This Week at Physics

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This Week at Physics

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Events on Friday, April 18th, 2014

Theory Seminar (High Energy/Cosmology)
New Limits on Light Hidden Sectors from Fixed-Target Experiments
Time: 2:00 pm
Place: 5280 Chamberlin Hall
Speaker: Andrew Spray, University of Melbourne
Abstract: New physics can be light if it is hidden, coupling very weakly to the Standard Model. In this work we investigate the discovery prospects of Abelian hidden sectors in lower-energy fixed-target and high-precision experiments. We focus on a minimal supersymmetric realization consisting of an Abelian vector multiplet, coupled to hypercharge by kinetic mixing, and a pair of chiral Higgs multiplets. This simple theory can give rise to a broad range of experimental signals, including both commonly-studied patterns of hidden vector decay as well as new and distinctive hidden sector cascades. We find limits from the production of hidden states other than the vector itself. In particular, we show that if the hidden Abelian symmetry is higgsed, and the corresponding hidden Higgs boson has visible decays, it severely restricts the ability of the hidden sector to explain the anomalous muon magnetic moment.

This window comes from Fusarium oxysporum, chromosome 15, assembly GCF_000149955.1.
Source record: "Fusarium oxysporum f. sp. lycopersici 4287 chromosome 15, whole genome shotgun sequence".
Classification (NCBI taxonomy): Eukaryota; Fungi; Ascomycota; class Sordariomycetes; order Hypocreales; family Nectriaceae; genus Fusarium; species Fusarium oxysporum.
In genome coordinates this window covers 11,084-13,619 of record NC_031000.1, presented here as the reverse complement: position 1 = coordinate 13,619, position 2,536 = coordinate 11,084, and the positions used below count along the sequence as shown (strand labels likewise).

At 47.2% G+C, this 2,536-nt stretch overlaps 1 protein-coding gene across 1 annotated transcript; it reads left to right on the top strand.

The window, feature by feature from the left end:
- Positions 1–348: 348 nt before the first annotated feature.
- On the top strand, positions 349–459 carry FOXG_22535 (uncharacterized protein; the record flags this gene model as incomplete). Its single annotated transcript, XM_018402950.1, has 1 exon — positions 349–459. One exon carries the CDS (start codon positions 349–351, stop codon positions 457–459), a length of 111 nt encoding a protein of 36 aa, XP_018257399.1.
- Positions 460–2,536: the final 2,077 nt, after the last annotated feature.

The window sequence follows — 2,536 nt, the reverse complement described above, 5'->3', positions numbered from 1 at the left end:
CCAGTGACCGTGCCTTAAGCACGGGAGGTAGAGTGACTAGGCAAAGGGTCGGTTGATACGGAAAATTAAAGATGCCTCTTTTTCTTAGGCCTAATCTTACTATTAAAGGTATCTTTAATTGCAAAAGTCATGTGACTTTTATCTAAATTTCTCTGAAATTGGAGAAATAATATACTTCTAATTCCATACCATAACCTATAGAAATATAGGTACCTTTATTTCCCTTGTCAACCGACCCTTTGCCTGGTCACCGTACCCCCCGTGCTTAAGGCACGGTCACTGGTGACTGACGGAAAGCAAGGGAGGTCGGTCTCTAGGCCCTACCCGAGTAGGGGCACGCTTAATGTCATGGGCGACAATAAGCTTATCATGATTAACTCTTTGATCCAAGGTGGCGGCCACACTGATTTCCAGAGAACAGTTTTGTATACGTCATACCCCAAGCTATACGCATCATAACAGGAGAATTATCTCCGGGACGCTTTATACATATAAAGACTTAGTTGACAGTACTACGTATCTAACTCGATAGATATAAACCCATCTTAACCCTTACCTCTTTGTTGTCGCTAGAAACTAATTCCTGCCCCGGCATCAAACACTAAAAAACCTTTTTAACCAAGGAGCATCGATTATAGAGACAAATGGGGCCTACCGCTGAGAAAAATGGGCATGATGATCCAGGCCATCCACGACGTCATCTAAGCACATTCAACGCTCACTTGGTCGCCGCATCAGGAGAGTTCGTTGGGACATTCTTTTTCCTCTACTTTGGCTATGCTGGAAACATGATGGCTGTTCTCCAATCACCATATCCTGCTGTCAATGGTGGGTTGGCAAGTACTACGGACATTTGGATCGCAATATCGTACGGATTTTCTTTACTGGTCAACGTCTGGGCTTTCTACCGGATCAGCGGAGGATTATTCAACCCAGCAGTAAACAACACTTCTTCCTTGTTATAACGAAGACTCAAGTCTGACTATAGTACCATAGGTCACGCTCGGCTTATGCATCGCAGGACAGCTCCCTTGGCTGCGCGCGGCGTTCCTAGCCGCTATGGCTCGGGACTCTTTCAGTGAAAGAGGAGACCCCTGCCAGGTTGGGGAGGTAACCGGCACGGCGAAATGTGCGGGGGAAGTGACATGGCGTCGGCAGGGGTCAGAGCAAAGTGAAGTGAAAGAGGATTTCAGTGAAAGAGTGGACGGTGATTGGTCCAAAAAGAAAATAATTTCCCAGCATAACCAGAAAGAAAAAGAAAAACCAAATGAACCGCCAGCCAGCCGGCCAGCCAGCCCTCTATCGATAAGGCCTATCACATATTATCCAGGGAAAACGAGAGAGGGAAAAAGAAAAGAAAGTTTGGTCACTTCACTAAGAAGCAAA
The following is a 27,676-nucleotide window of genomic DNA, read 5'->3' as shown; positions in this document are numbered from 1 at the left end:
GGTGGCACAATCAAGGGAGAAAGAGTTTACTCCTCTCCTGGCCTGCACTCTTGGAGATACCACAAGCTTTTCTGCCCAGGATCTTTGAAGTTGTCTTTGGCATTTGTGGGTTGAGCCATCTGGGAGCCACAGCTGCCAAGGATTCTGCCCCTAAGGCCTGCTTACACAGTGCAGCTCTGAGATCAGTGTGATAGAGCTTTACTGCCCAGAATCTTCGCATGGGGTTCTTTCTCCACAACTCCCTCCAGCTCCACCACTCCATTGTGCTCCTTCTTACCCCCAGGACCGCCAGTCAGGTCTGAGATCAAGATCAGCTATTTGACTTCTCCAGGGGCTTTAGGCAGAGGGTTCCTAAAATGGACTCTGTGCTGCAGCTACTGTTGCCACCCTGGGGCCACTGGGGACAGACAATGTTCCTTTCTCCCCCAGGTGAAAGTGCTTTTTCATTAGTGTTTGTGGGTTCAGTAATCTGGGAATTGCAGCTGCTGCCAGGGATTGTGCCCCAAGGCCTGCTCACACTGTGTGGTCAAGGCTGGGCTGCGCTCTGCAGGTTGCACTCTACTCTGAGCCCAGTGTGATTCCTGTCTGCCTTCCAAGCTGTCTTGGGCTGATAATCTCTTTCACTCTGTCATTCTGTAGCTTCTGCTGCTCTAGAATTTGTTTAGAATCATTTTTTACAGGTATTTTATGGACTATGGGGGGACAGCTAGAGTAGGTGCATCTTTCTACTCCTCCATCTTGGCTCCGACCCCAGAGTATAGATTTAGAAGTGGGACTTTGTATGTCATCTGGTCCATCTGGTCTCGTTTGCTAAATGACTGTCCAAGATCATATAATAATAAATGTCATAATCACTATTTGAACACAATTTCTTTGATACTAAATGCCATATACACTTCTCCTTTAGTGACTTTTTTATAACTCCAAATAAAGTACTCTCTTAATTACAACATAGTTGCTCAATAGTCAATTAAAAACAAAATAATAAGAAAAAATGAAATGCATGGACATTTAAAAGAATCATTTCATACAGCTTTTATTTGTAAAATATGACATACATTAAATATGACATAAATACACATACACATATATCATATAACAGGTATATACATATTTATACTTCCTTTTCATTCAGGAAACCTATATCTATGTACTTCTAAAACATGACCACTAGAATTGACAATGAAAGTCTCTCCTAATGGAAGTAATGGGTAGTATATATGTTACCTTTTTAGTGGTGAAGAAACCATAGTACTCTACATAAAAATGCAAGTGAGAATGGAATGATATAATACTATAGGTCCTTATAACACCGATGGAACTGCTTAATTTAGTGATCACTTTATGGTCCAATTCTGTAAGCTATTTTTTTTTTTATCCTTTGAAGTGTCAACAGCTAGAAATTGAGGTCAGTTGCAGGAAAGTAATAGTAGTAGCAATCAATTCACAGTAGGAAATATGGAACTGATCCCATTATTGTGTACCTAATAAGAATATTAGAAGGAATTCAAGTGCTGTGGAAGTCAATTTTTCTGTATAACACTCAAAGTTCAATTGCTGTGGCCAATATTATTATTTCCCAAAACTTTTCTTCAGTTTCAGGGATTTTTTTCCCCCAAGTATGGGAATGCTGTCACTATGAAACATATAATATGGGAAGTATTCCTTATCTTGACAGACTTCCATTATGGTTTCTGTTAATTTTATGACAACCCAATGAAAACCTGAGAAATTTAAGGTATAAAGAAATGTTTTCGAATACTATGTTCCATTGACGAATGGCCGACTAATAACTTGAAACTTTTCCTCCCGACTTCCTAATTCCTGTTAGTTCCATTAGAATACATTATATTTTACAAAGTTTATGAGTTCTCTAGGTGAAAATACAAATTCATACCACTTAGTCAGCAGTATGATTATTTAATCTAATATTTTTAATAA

Host: Jordi Salvadó Serra
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Physics Department Colloquium
New Physics from the Sky: Cosmic Rays, Gamma Rays and the Hunt for Dark Matter
Time: 3:30 pm
Place: 2241 Chamberlin Hall (coffee at 4:30 pm)
Speaker: Stefano Profumo , UC Santa Cruz
Abstract: Can we learn about New Physics with astronomical and astro-particle data? Understanding how this is possible is key to unraveling one of the most pressing mysteries at the interface of cosmology and particle physics: the fundamental nature of dark matter. I will discuss some of the recent puzzling findings in cosmic-ray electron-positron data and in gamma-ray observations that might be related to dark matter. I will argue that cosmic-ray data, most notably from the AMS, Pamela and Fermi satellites, indicate that previously unaccounted-for powerful sources in the Galaxy inject high-energy electrons and positrons. Interestingly, this new source class might be related to new fundamental particle physics, and specifically to pair-annihilation or decay of galactic dark matter. This exciting scenario is directly constrained by Fermi gamma-ray observations, which also inform us on astrophysical source counterparts that could be responsible for the high-energy electron-positron excess. Observations of the gamma-ray emission from the central regions of the Galaxy as well as claims about a gamma-ray line at around 130 GeV also recently triggered a wide-spread interest: I will address the question of whether we are really observing signals from dark matter annihilation, how to test this hypothesis, and which astrophysical mechanisms constitute the relevant background.
Host: Chung
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